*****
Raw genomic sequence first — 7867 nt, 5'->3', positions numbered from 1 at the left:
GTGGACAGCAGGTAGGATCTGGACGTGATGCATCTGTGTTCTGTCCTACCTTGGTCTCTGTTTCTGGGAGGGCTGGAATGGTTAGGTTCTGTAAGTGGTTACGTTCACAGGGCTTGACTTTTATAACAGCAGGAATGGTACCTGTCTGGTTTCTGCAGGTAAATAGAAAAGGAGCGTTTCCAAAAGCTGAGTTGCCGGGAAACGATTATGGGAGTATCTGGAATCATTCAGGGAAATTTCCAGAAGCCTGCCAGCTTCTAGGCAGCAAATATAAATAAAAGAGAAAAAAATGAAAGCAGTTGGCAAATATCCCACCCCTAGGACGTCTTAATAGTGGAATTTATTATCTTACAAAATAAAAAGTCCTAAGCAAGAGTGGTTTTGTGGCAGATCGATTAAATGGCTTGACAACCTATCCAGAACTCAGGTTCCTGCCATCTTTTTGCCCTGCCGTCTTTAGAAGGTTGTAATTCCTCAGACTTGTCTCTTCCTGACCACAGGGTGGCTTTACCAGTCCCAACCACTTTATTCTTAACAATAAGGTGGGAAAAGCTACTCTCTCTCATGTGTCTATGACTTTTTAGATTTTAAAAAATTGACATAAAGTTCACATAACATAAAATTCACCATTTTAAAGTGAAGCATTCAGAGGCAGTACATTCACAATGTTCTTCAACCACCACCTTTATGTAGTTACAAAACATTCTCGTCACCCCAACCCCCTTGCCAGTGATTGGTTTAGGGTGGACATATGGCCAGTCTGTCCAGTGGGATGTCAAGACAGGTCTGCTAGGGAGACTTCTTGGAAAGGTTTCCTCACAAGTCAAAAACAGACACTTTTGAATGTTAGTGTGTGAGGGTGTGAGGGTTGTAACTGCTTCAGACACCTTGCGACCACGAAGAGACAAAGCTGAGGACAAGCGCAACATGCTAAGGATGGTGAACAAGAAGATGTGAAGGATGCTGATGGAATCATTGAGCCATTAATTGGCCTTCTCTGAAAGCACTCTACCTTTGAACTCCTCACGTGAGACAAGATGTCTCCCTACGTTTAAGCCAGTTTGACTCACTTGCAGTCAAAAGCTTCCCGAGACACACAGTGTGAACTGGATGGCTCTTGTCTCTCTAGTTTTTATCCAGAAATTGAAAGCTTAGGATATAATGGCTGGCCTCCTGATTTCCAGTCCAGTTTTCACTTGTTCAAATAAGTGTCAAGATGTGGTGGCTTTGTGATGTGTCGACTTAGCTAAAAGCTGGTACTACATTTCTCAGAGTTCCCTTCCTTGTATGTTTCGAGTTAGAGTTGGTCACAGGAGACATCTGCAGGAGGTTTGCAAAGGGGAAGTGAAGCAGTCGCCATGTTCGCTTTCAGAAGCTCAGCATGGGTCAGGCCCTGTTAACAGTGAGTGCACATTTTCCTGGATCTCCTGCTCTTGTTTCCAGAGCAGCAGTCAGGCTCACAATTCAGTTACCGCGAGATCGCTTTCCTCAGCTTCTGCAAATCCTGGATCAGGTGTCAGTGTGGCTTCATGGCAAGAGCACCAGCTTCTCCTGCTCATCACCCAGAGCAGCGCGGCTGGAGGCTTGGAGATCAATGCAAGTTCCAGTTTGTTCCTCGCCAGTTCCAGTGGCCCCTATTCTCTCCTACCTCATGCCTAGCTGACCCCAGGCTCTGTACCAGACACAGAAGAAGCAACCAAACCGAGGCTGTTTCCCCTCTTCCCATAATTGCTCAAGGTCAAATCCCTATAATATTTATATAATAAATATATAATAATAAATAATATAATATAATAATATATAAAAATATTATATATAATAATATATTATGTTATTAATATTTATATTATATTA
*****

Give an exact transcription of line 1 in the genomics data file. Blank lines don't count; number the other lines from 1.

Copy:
Raw genomic sequence first — 7867 nt, 5'->3', positions numbered from 1 at the left: